What Happened to Robert Dean II and Ari Nikki?

In July of 2015, Ari Nikki was arrested in Florida on a first degree misdemeanor charge of assaulting a law enforcement officer. Robert Dean also had a Florida address at the time and posted the cash bond for Nikki’s arrest. The charges were later dismissed. Beyond that, it is unclear what Dean and Nikki are doing now.

3. Underpaying the Staff

The hotel staff are the backbone of the establishment, and they should be treated well and compensated fairly. Part of the reason some hotels fail is because the staff are paid meager wages and receive delays in payroll. If your staff is unmotivated, you cannot expect good service.

Phillip Lovingfoss in “Monticello Hotel” (Season 2, Episode 2)

This was an issue for the Monticello Hotel. Owner Phillip Lovingfoss inherited a $10 million estate and lavishly spent his money on expensive cars, jewelry, furniture and other doodads—yet he would not pay his staff properly. He also did not give his chefs enough hours in their work schedules to make a proper living.

Robert Dean II and Ari Nikki in “Juniper Hill Inn” (Season 1, Episodes 1 and 2)

Our friends Robert Dean II and Ari Nikki at the Juniper Hill Inn had this same problem. The pair owned a mansion, an RV, antique works of art and antique furniture, but they could not pay their staff proper wages in a timely manner.

During the two-part episode at the Juniper Hill Inn, the issue of pay came up multiple times. One of the staff members, Barbara, told Gordon that she experienced delays in pay; then, when she did get paid, she was not paid in full. The old chef, Ida, confirmed that Robert and Ari often did not pay their staff on time. Ida even had to buy produce with her own credit card and had to fight to get reimbursed.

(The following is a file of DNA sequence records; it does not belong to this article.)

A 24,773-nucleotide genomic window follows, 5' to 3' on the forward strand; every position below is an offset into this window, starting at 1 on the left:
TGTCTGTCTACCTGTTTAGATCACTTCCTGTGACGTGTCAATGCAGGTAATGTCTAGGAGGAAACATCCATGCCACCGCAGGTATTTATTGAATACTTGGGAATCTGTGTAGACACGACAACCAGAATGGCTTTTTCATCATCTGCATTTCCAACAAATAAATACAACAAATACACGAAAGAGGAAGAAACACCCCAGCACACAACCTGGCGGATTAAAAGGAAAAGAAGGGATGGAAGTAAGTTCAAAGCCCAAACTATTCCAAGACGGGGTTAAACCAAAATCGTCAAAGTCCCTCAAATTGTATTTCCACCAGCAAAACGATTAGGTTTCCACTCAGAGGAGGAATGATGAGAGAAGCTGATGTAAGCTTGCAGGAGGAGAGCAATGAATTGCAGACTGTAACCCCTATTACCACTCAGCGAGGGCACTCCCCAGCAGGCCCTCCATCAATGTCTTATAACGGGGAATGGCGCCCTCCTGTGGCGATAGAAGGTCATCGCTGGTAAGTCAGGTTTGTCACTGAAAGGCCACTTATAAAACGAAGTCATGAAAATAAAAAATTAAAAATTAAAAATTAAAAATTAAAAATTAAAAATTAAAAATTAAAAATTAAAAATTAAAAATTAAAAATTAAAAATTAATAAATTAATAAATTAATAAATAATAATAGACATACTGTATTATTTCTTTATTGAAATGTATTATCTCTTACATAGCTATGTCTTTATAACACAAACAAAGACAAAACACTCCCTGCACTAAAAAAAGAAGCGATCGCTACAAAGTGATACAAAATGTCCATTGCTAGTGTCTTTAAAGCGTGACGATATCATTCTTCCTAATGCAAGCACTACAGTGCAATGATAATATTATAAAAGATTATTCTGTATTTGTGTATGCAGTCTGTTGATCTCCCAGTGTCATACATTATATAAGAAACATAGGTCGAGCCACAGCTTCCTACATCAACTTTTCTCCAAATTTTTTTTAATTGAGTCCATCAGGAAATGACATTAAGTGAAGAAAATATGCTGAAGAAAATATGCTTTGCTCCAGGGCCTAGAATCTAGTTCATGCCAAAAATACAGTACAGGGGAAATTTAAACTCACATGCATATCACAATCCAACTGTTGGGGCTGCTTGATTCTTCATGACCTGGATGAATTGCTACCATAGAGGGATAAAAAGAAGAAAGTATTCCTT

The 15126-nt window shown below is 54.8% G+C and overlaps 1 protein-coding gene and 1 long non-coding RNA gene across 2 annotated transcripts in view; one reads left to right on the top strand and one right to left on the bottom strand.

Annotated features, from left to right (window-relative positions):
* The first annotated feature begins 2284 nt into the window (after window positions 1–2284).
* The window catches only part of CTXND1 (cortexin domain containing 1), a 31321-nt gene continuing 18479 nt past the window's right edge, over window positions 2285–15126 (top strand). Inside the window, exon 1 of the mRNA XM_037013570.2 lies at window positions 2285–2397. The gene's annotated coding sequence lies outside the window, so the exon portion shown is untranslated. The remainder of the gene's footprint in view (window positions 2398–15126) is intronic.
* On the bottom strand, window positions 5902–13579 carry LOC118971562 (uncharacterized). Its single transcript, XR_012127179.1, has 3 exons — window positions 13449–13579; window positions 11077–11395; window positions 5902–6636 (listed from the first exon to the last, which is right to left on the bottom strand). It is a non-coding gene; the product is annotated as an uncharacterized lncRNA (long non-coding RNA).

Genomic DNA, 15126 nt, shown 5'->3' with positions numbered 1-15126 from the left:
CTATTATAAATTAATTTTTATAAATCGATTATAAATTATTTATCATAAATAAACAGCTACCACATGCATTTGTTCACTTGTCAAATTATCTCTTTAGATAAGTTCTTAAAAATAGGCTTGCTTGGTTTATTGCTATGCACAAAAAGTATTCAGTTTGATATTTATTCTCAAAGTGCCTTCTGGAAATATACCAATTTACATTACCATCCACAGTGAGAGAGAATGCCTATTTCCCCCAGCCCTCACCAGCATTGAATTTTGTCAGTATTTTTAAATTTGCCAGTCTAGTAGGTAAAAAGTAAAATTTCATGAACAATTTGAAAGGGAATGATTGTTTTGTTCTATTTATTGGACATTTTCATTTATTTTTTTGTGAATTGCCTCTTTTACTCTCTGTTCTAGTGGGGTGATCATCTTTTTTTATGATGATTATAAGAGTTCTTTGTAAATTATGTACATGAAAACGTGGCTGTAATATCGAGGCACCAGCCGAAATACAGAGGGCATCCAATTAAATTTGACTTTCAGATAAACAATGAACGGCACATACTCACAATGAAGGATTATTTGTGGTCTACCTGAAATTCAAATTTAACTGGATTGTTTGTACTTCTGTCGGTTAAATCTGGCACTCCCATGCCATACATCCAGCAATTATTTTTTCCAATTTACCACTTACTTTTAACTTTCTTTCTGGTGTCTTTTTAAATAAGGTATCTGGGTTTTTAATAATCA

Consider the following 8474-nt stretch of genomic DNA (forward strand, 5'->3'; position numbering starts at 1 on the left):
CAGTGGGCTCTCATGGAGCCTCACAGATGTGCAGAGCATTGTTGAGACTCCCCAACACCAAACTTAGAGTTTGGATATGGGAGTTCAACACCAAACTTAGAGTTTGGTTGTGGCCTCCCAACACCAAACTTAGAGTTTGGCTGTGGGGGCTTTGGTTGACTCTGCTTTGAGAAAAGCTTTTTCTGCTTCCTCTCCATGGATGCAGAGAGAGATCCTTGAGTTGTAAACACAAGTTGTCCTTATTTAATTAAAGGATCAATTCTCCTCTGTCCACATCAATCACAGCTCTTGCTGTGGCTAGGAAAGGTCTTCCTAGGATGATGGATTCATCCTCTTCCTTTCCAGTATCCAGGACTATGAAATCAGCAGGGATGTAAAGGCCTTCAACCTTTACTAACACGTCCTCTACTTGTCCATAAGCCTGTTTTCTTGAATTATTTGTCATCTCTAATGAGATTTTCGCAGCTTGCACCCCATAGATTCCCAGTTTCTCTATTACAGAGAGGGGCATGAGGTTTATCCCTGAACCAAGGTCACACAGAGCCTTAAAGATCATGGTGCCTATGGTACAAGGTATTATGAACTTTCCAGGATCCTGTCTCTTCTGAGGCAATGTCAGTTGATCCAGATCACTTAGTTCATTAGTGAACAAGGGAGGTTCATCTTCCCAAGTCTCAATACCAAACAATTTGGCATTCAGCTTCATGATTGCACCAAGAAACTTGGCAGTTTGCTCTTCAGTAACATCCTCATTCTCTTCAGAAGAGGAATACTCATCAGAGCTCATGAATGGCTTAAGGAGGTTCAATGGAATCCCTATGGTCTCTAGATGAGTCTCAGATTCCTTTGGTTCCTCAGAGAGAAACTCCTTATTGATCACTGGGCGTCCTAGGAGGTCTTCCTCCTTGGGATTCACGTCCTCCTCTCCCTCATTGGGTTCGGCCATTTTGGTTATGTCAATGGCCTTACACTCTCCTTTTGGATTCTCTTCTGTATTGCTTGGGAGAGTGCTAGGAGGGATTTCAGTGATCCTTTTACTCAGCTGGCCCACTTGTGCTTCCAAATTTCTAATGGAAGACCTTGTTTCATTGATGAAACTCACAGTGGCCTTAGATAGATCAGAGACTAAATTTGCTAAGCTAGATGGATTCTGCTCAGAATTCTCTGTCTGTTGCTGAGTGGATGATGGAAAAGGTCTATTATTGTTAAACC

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When Gordon spoke to Chef Giulian, the chef confronted Robert. He said he was barely surviving on $400 a week and the staff was ready to walk out because they were tired of not being paid.

How Gordon Helped

Ryan, the estate manager, told Gordon that Robert took a portion of the servers’ tips when he helped with service. Gordon confronted Robert about this and told him that he did not need to take an old lady’s tips.

4. Having Poor Standards of Hygiene

Hotel guests expect a clean room and bedding, but Hotel Hell shows many hotels with visible dust and dirt in the rooms. Even when the room looks superficially clean, there may be a musty smell and stains that aren’t visible to the naked eye (Gordon always brings his black light along to reveal these stains!). A lot of hotels on the series have hygiene issues, including the Roosevelt Inn, River Rock Inn, Applegate River Lodge and Monticello Hotel.

Phillip Lovingfoss in “Monticello Hotel” (Season 2, Episode 2)

Phillip Lovingfoss was a waiter at the Monticello Hotel when he married Annabelle Juell, who was 32 years his senior. Annabelle died at age 70 during a trip to Palm Springs, CA. She left Phillip a will worth $10 million. Phillip used part of the estate he inherited to buy cars, jewelry, appliances, furniture and all sorts of doodads.

While Phillip always dreamed of owning the Monticello Hotel, he never took care of it when he finally got the chance. He spent his money on luxury items for himself instead of reinvesting the money to maintain and improve the historic hotel. Instead, he took shortcuts when procuring items for the hotel.

One example was the furniture: Rather than purchasing proper, new furniture for the hotel rooms, Phillip brought in used furniture that came from his house. When Gordon flashed a black light on the mattress, he was horrified. He showed Phillip, Ginger, and the staff that the mattresses were covered with bodily fluids!